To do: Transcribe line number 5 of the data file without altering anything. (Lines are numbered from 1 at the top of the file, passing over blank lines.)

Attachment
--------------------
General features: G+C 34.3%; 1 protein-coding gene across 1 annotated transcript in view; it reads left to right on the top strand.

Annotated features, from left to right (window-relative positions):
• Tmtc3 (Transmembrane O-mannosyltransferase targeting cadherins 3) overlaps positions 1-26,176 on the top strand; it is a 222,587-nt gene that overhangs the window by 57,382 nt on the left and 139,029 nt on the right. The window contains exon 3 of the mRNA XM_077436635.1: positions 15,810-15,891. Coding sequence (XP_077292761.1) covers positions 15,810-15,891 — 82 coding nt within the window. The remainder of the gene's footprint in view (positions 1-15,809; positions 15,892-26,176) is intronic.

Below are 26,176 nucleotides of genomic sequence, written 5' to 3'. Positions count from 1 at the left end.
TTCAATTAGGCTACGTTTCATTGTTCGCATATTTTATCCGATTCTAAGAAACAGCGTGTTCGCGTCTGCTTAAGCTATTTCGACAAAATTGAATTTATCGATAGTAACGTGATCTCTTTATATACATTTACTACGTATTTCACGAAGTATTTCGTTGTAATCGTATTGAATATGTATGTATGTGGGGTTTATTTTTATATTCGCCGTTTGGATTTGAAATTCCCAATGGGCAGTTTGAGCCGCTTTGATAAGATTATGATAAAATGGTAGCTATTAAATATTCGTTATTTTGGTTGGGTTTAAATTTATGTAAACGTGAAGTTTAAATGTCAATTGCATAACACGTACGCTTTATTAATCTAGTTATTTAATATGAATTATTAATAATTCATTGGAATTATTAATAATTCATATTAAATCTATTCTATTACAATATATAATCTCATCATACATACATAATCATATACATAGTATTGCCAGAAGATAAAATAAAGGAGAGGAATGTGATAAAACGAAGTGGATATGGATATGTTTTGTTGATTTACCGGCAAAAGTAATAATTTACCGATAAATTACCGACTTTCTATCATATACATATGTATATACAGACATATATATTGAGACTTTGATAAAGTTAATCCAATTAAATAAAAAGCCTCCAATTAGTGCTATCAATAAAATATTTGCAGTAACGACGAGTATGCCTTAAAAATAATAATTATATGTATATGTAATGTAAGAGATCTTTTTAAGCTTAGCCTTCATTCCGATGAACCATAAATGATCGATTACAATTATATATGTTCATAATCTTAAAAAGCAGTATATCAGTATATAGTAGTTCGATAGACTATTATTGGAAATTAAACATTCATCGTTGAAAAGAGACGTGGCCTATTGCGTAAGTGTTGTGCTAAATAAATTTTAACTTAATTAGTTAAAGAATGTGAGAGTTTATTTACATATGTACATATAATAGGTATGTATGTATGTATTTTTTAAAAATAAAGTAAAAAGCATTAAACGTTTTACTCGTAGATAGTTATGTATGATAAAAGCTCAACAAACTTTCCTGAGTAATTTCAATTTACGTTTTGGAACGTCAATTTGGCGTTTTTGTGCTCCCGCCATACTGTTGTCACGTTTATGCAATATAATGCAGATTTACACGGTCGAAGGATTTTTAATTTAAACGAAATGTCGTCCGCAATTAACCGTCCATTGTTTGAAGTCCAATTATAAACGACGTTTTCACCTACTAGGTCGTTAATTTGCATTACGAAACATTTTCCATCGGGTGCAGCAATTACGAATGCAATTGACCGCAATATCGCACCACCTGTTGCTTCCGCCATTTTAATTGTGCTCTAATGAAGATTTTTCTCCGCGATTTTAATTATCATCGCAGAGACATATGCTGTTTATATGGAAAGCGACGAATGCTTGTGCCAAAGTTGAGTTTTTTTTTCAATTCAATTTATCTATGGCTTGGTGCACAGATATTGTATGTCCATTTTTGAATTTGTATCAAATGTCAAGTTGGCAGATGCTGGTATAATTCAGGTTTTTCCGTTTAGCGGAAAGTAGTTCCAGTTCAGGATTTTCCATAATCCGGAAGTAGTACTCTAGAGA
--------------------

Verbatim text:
TTCAATTAGGCTACGTTTCATTGTTCGCATATTTTATCCGATTCTAAGAAACAGCGTGTTCGCGTCTGCTTAAGCTATTTCGACAAAATTGAATTTATCGATAGTAACGTGATCTCTTTATATACATTTACTACGTATTTCACGAAGTATTTCGTTGTAATCGTATTGAATATGTATGTATGTGGGGTTTATTTTTATATTCGCCGTTTGGATTTGAAATTCCCAATGGGCAGTTTGAGCCGCTTTGATAAGATTATGATAAAATGGTAGCTATTAAATATTCGTTATTTTGGTTGGGTTTAAATTTATGTAAACGTGAAGTTTAAATGTCAATTGCATAACACGTACGCTTTATTAATCTAGTTATTTAATATGAATTATTAATAATTCATTGGAATTATTAATAATTCATATTAAATCTATTCTATTACAATATATAATCTCATCATACATACATAATCATATACATAGTATTGCCAGAAGATAAAATAAAGGAGAGGAATGTGATAAAACGAAGTGGATATGGATATGTTTTGTTGATTTACCGGCAAAAGTAATAATTTACCGATAAATTACCGACTTTCTATCATATACATATGTATATACAGACATATATATTGAGACTTTGATAAAGTTAATCCAATTAAATAAAAAGCCTCCAATTAGTGCTATCAATAAAATATTTGCAGTAACGACGAGTATGCCTTAAAAATAATAATTATATGTATATGTAATGTAAGAGATCTTTTTAAGCTTAGCCTTCATTCCGATGAACCATAAATGATCGATTACAATTATATATGTTCATAATCTTAAAAAGCAGTATATCAGTATATAGTAGTTCGATAGACTATTATTGGAAATTAAACATTCATCGTTGAAAAGAGACGTGGCCTATTGCGTAAGTGTTGTGCTAAATAAATTTTAACTTAATTAGTTAAAGAATGTGAGAGTTTATTTACATATGTACATATAATAGGTATGTATGTATGTATTTTTTAAAAATAAAGTAAAAAGCATTAAACGTTTTACTCGTAGATAGTTATGTATGATAAAAGCTCAACAAACTTTCCTGAGTAATTTCAATTTACGTTTTGGAACGTCAATTTGGCGTTTTTGTGCTCCCGCCATACTGTTGTCACGTTTATGCAATATAATGCAGATTTACACGGTCGAAGGATTTTTAATTTAAACGAAATGTCGTCCGCAATTAACCGTCCATTGTTTGAAGTCCAATTATAAACGACGTTTTCACCTACTAGGTCGTTAATTTGCATTACGAAACATTTTCCATCGGGTGCAGCAATTACGAATGCAATTGACCGCAATATCGCACCACCTGTTGCTTCCGCCATTTTAATTGTGCTCTAATGAAGATTTTTCTCCGCGATTTTAATTATCATCGCAGAGACATATGCTGTTTATATGGAAAGCGACGAATGCTTGTGCCAAAGTTGAGTTTTTTTTTCAATTCAATTTATCTATGGCTTGGTGCACAGATATTGTATGTCCATTTTTGAATTTGTATCAAATGTCAAGTTGGCAGATGCTGGTATAATTCAGGTTTTTCCGTTTAGCGGAAAGTAGTTCCAGTTCAGGATTTTCCATAATCCGGAAGTAGTACTCTAGAGA